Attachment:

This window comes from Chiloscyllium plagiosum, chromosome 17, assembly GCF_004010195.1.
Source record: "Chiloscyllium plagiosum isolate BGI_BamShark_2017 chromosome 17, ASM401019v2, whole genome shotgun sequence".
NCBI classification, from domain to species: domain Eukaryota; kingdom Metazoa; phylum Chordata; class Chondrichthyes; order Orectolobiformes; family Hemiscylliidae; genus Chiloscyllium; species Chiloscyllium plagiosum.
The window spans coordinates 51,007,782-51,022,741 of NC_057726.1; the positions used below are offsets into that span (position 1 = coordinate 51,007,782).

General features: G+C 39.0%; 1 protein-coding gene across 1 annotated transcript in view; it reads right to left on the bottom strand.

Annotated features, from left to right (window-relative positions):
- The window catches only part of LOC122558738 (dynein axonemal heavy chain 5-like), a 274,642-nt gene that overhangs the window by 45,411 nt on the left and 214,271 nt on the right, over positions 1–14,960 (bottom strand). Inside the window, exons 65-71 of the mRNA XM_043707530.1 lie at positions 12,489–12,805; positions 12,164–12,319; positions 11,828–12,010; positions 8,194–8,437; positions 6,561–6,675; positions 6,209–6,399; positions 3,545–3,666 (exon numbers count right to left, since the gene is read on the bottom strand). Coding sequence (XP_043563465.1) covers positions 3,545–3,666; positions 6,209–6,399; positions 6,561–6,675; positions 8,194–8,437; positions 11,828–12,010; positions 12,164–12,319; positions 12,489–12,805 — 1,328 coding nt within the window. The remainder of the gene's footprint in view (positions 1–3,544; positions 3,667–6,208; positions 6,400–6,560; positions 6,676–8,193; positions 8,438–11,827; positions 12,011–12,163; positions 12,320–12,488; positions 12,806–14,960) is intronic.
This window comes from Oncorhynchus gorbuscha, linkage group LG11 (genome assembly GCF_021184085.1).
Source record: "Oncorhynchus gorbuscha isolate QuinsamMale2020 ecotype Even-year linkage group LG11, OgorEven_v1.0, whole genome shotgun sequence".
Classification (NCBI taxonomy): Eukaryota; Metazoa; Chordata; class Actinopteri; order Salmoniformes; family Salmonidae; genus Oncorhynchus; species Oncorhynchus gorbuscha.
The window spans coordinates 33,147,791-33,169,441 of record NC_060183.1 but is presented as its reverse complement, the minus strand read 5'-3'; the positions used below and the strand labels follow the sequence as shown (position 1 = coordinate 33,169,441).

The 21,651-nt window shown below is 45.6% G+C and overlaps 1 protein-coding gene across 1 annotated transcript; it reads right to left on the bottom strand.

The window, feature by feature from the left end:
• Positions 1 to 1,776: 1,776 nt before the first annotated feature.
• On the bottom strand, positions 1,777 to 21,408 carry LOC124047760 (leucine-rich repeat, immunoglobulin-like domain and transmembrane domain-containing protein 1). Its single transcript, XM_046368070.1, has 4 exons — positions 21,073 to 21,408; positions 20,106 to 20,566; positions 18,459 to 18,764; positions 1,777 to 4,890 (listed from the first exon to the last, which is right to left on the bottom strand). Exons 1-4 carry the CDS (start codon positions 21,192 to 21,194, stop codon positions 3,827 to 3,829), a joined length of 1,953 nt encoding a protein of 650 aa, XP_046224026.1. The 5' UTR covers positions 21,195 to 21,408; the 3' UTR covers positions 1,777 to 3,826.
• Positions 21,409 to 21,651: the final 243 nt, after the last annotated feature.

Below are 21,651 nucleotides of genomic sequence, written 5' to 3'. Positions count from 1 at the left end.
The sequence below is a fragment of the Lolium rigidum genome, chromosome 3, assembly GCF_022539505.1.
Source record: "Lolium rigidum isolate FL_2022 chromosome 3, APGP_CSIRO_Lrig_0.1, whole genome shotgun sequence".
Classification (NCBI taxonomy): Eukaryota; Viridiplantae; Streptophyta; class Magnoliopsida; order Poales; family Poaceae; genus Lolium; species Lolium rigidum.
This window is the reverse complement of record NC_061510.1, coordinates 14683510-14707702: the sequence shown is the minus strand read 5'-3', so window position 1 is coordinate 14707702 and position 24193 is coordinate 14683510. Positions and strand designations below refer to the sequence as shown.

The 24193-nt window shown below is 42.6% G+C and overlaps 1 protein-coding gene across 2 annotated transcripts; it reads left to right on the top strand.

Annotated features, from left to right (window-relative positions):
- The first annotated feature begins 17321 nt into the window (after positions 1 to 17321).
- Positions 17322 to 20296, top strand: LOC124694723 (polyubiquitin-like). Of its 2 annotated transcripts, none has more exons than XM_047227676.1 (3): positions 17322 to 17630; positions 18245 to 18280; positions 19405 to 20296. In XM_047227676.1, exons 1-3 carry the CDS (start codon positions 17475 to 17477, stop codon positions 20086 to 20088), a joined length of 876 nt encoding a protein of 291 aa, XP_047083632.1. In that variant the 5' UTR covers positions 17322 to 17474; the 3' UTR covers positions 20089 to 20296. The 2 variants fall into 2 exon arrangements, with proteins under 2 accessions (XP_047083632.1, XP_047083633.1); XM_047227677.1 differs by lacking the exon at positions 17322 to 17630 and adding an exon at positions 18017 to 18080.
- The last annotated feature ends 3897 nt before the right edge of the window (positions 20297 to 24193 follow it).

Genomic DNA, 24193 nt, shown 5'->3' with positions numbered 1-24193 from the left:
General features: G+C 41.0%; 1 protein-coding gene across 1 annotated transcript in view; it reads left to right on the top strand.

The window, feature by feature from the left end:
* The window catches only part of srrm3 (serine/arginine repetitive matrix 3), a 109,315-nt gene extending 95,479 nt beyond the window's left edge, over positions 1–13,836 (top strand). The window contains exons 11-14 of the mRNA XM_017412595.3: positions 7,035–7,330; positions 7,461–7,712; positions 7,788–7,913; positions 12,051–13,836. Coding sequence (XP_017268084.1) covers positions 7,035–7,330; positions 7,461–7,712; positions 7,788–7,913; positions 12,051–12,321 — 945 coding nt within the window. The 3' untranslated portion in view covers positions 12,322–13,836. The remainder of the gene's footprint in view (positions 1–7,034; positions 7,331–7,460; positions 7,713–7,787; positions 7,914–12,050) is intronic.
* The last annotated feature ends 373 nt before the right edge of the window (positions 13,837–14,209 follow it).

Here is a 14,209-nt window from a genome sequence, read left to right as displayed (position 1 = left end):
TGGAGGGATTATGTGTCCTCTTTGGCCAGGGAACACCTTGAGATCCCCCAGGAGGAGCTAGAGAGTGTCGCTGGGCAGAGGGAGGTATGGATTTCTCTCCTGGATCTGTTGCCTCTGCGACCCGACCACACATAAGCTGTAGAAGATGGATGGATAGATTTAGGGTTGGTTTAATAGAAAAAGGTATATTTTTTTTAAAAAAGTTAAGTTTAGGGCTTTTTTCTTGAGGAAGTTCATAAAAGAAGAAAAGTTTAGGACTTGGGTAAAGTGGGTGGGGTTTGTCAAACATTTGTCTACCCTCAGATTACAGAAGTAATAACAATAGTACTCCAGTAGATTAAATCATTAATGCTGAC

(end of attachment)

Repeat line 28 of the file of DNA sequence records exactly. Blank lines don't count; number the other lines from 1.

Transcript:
General features: G+C 41.0%; 1 protein-coding gene across 1 annotated transcript in view; it reads left to right on the top strand.